Goss, Sir John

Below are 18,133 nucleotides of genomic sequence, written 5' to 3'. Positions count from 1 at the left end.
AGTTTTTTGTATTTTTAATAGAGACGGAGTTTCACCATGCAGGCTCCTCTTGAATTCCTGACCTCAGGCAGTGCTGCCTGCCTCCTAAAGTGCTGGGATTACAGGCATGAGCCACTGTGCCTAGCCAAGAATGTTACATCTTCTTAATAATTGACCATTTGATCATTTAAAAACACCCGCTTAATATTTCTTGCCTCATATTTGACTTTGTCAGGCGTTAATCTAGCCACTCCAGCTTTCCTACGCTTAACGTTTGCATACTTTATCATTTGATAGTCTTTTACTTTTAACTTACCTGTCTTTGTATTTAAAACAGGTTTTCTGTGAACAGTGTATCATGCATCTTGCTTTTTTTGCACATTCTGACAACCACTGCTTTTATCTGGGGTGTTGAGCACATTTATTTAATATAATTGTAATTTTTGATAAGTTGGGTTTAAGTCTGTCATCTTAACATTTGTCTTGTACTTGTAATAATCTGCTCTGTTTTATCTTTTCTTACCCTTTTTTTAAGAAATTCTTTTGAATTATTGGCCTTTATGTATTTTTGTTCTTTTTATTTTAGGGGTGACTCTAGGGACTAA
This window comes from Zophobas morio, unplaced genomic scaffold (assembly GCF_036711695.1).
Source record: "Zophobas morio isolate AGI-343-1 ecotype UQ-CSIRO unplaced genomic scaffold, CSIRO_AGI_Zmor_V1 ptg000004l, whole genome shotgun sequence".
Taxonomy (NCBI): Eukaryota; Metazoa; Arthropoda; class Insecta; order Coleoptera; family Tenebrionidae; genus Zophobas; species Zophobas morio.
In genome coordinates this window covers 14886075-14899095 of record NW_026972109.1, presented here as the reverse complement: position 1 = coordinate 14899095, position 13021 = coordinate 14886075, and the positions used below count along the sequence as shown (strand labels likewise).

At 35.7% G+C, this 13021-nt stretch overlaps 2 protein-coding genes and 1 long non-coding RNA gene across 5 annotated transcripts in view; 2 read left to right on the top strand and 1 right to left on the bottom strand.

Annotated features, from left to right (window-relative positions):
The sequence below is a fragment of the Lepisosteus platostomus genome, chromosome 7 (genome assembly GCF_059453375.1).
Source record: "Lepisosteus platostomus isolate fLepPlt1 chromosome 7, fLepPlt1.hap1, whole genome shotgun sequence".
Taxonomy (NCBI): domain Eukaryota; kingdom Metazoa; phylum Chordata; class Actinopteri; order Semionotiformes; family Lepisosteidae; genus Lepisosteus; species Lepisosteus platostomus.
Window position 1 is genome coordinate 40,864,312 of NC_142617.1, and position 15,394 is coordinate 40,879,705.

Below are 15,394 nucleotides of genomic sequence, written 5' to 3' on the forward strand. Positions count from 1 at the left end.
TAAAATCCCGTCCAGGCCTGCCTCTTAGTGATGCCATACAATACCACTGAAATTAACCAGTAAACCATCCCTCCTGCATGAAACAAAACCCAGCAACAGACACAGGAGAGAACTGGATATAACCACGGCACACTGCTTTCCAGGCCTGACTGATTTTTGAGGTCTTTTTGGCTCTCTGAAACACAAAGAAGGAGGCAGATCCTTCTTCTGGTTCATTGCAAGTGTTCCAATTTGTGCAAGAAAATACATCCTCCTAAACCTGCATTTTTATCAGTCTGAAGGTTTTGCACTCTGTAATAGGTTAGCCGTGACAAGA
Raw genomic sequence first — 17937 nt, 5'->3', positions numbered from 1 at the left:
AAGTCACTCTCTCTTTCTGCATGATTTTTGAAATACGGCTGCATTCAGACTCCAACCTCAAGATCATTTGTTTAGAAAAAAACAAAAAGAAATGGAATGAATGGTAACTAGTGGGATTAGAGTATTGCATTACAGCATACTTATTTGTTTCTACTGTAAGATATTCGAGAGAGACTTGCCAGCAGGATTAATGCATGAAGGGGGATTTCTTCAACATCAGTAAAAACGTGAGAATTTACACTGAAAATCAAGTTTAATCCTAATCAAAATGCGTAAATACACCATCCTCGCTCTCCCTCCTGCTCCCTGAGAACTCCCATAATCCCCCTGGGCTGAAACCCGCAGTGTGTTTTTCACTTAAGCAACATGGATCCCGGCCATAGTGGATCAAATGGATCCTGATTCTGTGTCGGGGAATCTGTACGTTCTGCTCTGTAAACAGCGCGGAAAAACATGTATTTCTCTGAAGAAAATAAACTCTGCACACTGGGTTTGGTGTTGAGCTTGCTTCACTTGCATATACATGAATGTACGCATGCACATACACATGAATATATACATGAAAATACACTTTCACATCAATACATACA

English organist and church composer; born at Fareham, Hants; was the son of Joseph Goss, an organist. He entered the choir of the Chapel Royal under John Stafford Smith in 1811, but afterward became a pupil of Attwood. After being organist at several churches he went to St. Paul's Cathedral, as Attwood's successor in 1828, a position he held for thirtyfour years. He was an associate of the Philharmonic Society from 1822, becoming a member in 1825. In 1824 he became a member of the Royal Society of Musicians, and in 1834 of the Society of British Musicians. He was professor of harmony at the Royal Academy of Music from 1827 to 1874. In 1856 he succeeded Knyvett as one of the composers to the Chapel Royal and remained in this position till after he was knighted in 1872. He received the degree of Doctor of Music from Cambridge in 1876. He died in London, highly respected as a man and a musician. As a boy he was fond of the stage, and at nineteen wrote a negro song for three voices and small orchestra. An overture in F minor, written at the age of twenty-five, was produced at a Philharmonic concert in 1827. Still prior to this, about 1820, he wrote an opera, The Soldier's Wife, which ran for over one hundred nights with much success, but was never published. He was a good extempore player on the organ. Sir Arthur Sullivan was one of his pupils. It is as a composer of church music, however, that he is remembered. His compositions include Church Service in A; Burial Service in E minor; Magnificat and Nunc dimittis in E; four Te Deums; two overtures and other pieces for orchestra; anthems; glees; madrigals; songs; and organ voluntaries. He also published the following: Parochial Psalmody; The Organist's Companion, in four yolumns; Collection of Chants, ancient and modern; and Introduction to Harmony and Thorough-bass.